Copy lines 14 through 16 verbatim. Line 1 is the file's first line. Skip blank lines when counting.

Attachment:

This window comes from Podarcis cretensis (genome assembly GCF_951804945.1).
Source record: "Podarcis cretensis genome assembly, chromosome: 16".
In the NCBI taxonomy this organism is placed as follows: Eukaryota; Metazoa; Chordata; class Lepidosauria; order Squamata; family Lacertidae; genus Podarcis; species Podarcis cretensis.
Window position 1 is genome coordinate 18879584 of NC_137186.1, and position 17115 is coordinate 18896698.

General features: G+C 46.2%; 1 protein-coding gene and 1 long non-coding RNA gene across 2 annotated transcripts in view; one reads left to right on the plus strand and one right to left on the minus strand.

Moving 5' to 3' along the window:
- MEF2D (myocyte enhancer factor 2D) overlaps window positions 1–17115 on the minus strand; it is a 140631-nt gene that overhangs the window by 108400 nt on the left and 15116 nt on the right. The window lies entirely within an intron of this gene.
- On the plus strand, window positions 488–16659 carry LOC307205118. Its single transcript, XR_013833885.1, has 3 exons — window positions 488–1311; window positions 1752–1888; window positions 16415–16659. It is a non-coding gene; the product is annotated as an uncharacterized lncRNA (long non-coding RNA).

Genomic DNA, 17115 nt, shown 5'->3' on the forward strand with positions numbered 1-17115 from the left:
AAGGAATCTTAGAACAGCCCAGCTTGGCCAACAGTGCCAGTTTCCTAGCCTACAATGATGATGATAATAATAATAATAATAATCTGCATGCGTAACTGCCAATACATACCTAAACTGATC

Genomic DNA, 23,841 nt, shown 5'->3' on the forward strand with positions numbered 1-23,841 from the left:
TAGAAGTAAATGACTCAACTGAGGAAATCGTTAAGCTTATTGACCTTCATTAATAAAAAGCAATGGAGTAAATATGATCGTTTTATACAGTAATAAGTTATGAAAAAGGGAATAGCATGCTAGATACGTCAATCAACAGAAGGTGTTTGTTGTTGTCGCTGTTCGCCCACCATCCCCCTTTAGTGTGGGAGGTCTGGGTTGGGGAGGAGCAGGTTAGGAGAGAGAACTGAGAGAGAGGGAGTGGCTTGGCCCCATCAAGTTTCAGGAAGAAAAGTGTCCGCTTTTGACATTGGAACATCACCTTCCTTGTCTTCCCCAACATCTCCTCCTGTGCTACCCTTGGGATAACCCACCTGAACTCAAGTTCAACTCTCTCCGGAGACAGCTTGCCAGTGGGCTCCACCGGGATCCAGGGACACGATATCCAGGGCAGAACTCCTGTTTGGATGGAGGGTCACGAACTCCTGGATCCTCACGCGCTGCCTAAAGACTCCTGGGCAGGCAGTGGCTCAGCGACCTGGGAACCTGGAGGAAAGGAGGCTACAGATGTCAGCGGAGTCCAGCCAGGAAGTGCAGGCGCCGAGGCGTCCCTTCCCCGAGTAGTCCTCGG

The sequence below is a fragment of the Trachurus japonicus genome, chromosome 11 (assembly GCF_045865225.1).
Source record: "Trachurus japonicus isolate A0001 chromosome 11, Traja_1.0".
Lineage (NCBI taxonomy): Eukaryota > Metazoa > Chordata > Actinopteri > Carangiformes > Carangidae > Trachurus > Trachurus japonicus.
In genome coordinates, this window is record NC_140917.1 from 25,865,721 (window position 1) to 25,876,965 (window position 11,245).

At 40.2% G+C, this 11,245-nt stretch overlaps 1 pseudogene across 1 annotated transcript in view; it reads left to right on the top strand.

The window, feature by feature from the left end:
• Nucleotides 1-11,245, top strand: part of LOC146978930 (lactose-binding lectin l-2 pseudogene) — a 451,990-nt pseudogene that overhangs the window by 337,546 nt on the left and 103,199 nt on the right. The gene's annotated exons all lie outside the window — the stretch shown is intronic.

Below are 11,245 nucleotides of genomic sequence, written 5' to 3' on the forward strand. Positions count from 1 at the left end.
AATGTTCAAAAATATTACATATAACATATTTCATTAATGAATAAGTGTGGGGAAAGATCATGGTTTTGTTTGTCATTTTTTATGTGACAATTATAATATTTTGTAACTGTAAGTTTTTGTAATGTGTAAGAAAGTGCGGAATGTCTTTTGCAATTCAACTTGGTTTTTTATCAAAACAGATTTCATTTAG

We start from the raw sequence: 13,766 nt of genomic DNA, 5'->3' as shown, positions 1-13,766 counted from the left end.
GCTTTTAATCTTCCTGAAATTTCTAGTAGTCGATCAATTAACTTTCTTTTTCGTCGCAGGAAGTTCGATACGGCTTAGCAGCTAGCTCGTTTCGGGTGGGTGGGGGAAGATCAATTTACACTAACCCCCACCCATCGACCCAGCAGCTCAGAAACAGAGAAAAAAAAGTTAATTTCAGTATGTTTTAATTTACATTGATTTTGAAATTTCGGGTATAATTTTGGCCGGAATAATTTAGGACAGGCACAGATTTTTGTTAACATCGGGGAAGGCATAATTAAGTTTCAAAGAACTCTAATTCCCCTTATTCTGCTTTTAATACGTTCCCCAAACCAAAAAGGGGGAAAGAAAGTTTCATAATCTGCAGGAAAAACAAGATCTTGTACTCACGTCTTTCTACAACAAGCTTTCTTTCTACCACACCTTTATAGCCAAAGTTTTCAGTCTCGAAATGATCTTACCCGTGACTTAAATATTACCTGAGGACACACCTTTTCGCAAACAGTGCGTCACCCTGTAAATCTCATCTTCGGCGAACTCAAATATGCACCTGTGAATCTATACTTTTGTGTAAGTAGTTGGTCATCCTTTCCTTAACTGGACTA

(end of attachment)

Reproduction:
Source record: "Trachurus japonicus isolate A0001 chromosome 11, Traja_1.0".
Lineage (NCBI taxonomy): Eukaryota > Metazoa > Chordata > Actinopteri > Carangiformes > Carangidae > Trachurus > Trachurus japonicus.
In genome coordinates, this window is record NC_140917.1 from 25,865,721 (window position 1) to 25,876,965 (window position 11,245).